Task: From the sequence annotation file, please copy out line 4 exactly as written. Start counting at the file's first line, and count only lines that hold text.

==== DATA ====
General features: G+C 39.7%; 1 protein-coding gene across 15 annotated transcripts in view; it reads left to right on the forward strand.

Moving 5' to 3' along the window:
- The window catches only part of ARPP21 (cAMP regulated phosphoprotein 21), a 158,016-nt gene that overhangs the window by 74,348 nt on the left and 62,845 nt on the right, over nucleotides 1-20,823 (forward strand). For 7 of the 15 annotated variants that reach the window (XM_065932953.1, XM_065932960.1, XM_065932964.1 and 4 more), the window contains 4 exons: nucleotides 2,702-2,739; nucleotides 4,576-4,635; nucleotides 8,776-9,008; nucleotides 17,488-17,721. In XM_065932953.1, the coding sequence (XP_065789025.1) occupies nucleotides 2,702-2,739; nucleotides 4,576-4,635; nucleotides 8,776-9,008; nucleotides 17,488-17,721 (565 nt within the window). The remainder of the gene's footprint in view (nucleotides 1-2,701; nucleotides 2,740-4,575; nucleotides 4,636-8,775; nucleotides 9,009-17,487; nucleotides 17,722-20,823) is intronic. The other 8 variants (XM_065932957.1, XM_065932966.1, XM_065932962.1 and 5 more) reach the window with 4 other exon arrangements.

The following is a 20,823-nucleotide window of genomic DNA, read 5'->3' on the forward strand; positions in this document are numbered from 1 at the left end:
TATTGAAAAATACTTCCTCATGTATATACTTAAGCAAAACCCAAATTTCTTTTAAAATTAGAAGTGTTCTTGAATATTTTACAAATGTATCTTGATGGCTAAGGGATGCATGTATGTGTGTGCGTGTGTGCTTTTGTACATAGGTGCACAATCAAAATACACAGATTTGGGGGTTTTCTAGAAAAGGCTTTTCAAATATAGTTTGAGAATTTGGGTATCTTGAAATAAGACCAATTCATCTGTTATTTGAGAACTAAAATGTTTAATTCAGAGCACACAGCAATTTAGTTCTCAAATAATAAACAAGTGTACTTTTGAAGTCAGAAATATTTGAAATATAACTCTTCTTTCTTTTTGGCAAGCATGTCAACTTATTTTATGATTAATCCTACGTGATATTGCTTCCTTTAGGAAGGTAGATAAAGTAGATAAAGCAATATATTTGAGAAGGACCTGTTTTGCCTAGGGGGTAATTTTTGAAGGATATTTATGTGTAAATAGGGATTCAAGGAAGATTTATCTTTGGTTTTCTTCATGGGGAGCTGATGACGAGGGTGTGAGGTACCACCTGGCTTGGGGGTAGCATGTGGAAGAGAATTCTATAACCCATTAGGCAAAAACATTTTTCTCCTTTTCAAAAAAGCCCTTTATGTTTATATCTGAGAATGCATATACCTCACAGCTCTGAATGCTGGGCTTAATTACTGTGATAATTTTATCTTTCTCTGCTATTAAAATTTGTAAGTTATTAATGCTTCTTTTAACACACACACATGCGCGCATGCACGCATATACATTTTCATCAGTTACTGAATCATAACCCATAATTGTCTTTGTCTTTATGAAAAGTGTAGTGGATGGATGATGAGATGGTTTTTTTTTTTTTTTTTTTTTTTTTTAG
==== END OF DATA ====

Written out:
The following is a 20,823-nucleotide window of genomic DNA, read 5'->3' on the forward strand; positions in this document are numbered from 1 at the left end: